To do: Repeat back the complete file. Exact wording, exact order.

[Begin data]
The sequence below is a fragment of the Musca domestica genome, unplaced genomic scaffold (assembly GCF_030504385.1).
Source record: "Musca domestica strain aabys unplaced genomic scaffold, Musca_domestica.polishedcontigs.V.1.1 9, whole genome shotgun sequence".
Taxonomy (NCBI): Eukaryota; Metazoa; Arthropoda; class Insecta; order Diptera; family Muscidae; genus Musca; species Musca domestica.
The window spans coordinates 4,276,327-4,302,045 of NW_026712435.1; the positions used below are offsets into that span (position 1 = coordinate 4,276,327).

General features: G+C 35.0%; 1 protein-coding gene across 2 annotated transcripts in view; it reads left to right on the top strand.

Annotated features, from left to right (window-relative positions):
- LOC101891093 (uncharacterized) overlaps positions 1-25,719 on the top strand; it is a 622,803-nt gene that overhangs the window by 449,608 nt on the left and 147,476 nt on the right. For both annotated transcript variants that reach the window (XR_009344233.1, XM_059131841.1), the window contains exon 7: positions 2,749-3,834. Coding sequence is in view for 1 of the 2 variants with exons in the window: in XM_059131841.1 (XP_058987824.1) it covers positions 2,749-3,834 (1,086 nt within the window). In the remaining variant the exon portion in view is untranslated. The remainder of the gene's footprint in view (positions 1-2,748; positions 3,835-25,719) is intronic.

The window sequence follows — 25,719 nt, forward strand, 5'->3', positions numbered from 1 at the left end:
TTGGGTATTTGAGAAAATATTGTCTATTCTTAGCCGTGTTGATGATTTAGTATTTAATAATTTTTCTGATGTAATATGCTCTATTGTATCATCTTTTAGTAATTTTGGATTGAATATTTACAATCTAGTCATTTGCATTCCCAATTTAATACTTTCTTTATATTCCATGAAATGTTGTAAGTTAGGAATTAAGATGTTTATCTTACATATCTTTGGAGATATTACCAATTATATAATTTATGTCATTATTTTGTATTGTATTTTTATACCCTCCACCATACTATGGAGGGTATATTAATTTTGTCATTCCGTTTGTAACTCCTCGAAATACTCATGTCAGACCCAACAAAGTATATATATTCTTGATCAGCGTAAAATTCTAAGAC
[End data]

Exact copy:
The sequence below is a fragment of the Musca domestica genome, unplaced genomic scaffold (assembly GCF_030504385.1).
Source record: "Musca domestica strain aabys unplaced genomic scaffold, Musca_domestica.polishedcontigs.V.1.1 9, whole genome shotgun sequence".
Taxonomy (NCBI): Eukaryota; Metazoa; Arthropoda; class Insecta; order Diptera; family Muscidae; genus Musca; species Musca domestica.
The window spans coordinates 4,276,327-4,302,045 of NW_026712435.1; the positions used below are offsets into that span (position 1 = coordinate 4,276,327).

General features: G+C 35.0%; 1 protein-coding gene across 2 annotated transcripts in view; it reads left to right on the top strand.

Annotated features, from left to right (window-relative positions):
- LOC101891093 (uncharacterized) overlaps positions 1-25,719 on the top strand; it is a 622,803-nt gene that overhangs the window by 449,608 nt on the left and 147,476 nt on the right. For both annotated transcript variants that reach the window (XR_009344233.1, XM_059131841.1), the window contains exon 7: positions 2,749-3,834. Coding sequence is in view for 1 of the 2 variants with exons in the window: in XM_059131841.1 (XP_058987824.1) it covers positions 2,749-3,834 (1,086 nt within the window). In the remaining variant the exon portion in view is untranslated. The remainder of the gene's footprint in view (positions 1-2,748; positions 3,835-25,719) is intronic.

The window sequence follows — 25,719 nt, forward strand, 5'->3', positions numbered from 1 at the left end:
TTGGGTATTTGAGAAAATATTGTCTATTCTTAGCCGTGTTGATGATTTAGTATTTAATAATTTTTCTGATGTAATATGCTCTATTGTATCATCTTTTAGTAATTTTGGATTGAATATTTACAATCTAGTCATTTGCATTCCCAATTTAATACTTTCTTTATATTCCATGAAATGTTGTAAGTTAGGAATTAAGATGTTTATCTTACATATCTTTGGAGATATTACCAATTATATAATTTATGTCATTATTTTGTATTGTATTTTTATACCCTCCACCATACTATGGAGGGTATATTAATTTTGTCATTCCGTTTGTAACTCCTCGAAATACTCATGTCAGACCCAACAAAGTATATATATTCTTGATCAGCGTAAAATTCTAAGAC